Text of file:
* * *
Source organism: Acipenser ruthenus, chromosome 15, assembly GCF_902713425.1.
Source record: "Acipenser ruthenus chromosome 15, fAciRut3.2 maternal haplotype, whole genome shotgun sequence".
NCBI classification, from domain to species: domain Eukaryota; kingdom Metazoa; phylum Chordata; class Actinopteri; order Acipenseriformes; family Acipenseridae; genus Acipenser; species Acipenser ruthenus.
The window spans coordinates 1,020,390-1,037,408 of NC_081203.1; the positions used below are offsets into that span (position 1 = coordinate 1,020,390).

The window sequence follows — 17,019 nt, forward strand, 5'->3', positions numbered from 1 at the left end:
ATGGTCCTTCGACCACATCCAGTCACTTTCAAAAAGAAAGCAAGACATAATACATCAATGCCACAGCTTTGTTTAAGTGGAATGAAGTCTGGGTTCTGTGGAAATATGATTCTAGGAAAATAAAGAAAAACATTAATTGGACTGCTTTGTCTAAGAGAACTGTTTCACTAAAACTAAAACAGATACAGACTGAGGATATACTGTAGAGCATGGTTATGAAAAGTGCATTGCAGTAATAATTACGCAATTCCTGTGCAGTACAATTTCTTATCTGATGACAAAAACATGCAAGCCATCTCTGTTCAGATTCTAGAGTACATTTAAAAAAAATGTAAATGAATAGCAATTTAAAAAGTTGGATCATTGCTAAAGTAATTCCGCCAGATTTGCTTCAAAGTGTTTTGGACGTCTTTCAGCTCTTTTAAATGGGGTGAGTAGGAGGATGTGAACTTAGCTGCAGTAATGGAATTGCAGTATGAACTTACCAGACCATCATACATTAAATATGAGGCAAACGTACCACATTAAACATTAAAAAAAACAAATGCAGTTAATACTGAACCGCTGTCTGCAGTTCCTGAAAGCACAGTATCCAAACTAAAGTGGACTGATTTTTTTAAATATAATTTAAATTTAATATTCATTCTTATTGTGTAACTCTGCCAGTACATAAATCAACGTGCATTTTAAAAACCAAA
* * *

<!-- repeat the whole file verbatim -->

Source organism: Acipenser ruthenus, chromosome 15, assembly GCF_902713425.1.
Source record: "Acipenser ruthenus chromosome 15, fAciRut3.2 maternal haplotype, whole genome shotgun sequence".
NCBI classification, from domain to species: domain Eukaryota; kingdom Metazoa; phylum Chordata; class Actinopteri; order Acipenseriformes; family Acipenseridae; genus Acipenser; species Acipenser ruthenus.
The window spans coordinates 1,020,390-1,037,408 of NC_081203.1; the positions used below are offsets into that span (position 1 = coordinate 1,020,390).

The window sequence follows — 17,019 nt, forward strand, 5'->3', positions numbered from 1 at the left end:
ATGGTCCTTCGACCACATCCAGTCACTTTCAAAAAGAAAGCAAGACATAATACATCAATGCCACAGCTTTGTTTAAGTGGAATGAAGTCTGGGTTCTGTGGAAATATGATTCTAGGAAAATAAAGAAAAACATTAATTGGACTGCTTTGTCTAAGAGAACTGTTTCACTAAAACTAAAACAGATACAGACTGAGGATATACTGTAGAGCATGGTTATGAAAAGTGCATTGCAGTAATAATTACGCAATTCCTGTGCAGTACAATTTCTTATCTGATGACAAAAACATGCAAGCCATCTCTGTTCAGATTCTAGAGTACATTTAAAAAAAATGTAAATGAATAGCAATTTAAAAAGTTGGATCATTGCTAAAGTAATTCCGCCAGATTTGCTTCAAAGTGTTTTGGACGTCTTTCAGCTCTTTTAAATGGGGTGAGTAGGAGGATGTGAACTTAGCTGCAGTAATGGAATTGCAGTATGAACTTACCAGACCATCATACATTAAATATGAGGCAAACGTACCACATTAAACATTAAAAAAAACAAATGCAGTTAATACTGAACCGCTGTCTGCAGTTCCTGAAAGCACAGTATCCAAACTAAAGTGGACTGATTTTTTTAAATATAATTTAAATTTAATATTCATTCTTATTGTGTAACTCTGCCAGTACATAAATCAACGTGCATTTTAAAAACCAAA